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Standardization of Plant Microbiome Studies: Which Proportion of the Microbiota is Really Harvested?

Authors
  • Sare, Abdoul Razack1
  • Stouvenakers, Gilles1
  • Eck, Mathilde1
  • Lampens, Amber2, 3
  • Goormachtig, Sofie2, 3
  • Jijakli, M. Haïssam1
  • Massart, Sebastien1
  • 1 (S.M.)
  • 2 (S.G.)
  • 3 Department of Plant Biotechnology and Bioinformatics, Ghent University, 9052 Ghent, Belgium
Type
Published Article
Journal
Microorganisms
Publisher
MDPI AG
Publication Date
Feb 28, 2020
Volume
8
Issue
3
Identifiers
DOI: 10.3390/microorganisms8030342
PMID: 32121205
PMCID: PMC7142977
Source
PubMed Central
Keywords
License
Green

Abstract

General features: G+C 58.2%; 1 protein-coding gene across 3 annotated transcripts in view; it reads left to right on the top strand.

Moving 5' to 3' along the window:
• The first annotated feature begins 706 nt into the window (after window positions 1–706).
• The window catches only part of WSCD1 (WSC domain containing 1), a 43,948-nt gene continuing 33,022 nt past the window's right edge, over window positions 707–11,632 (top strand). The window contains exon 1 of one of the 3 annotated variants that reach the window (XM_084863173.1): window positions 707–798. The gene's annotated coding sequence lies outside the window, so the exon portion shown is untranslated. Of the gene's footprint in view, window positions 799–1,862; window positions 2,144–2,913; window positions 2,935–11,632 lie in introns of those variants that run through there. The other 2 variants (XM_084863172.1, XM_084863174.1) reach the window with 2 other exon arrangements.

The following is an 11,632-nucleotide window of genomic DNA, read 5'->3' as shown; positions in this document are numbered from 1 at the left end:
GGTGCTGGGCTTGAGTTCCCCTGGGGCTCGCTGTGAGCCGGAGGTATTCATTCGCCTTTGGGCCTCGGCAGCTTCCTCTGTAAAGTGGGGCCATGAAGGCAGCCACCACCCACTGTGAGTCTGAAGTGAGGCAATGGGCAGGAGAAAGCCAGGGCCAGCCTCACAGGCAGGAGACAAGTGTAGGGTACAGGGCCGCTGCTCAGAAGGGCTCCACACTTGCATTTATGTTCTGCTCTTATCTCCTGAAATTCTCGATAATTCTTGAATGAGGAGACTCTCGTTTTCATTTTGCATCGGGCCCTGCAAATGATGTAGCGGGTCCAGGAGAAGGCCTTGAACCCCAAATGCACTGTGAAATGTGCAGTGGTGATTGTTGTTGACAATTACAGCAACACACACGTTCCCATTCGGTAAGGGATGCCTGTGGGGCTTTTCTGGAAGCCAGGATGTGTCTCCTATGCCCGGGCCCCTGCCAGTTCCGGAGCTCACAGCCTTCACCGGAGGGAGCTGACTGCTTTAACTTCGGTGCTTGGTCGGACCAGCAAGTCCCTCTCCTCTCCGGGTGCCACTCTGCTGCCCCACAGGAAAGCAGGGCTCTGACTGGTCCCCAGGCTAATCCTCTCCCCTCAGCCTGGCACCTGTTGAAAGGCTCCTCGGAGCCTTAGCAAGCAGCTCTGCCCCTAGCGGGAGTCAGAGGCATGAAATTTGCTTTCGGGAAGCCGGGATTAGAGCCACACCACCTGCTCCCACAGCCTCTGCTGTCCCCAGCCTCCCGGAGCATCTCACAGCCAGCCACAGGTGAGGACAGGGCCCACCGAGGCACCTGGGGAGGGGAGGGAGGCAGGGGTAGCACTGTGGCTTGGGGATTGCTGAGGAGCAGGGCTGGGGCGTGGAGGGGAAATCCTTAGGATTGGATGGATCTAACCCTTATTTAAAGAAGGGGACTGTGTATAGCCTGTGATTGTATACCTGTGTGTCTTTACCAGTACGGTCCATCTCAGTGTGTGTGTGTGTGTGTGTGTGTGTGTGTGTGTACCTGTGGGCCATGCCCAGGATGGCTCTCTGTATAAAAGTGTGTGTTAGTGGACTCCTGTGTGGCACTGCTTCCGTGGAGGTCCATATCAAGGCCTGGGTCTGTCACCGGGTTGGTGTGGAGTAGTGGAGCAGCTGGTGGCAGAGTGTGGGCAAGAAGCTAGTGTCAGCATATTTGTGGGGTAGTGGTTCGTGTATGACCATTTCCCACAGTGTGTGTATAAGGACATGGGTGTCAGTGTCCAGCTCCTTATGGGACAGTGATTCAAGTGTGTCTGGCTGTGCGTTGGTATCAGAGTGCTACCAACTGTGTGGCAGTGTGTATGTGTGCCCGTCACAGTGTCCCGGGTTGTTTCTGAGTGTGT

Studies in plant-microbiome currently use diverse protocols, making their comparison difficult and biased. Research in human microbiome have faced similar challenges, but the scientific community proposed various recommendations which could also be applied to phytobiome studies. Here, we addressed the isolation of plant microbiota through apple carposphere and lettuce root microbiome. We demonstrated that the fraction of the culturable epiphytic microbiota harvested by a single wash might only represent one-third of the residing microbiota harvested after four successive washes. In addition, we observed important variability between the efficiency of washing protocols (up to 1.6-fold difference for apple and 1.9 for lettuce). QIIME2 analysis of 16S rRNA gene, showed a significant difference of the alpha and beta diversity between protocols in both cases. The abundance of 76 taxa was significantly different between protocols used for apple. In both cases, differences between protocols disappeared when sequences of the four washes were pooled. Hence, pooling the four successive washes increased the alpha diversity for apple in comparison to a single wash. These results underline the interest of repeated washing to leverage abundance of microbial cells harvested from plant epiphytic microbiota whatever the washing protocols, thus minimizing bias.

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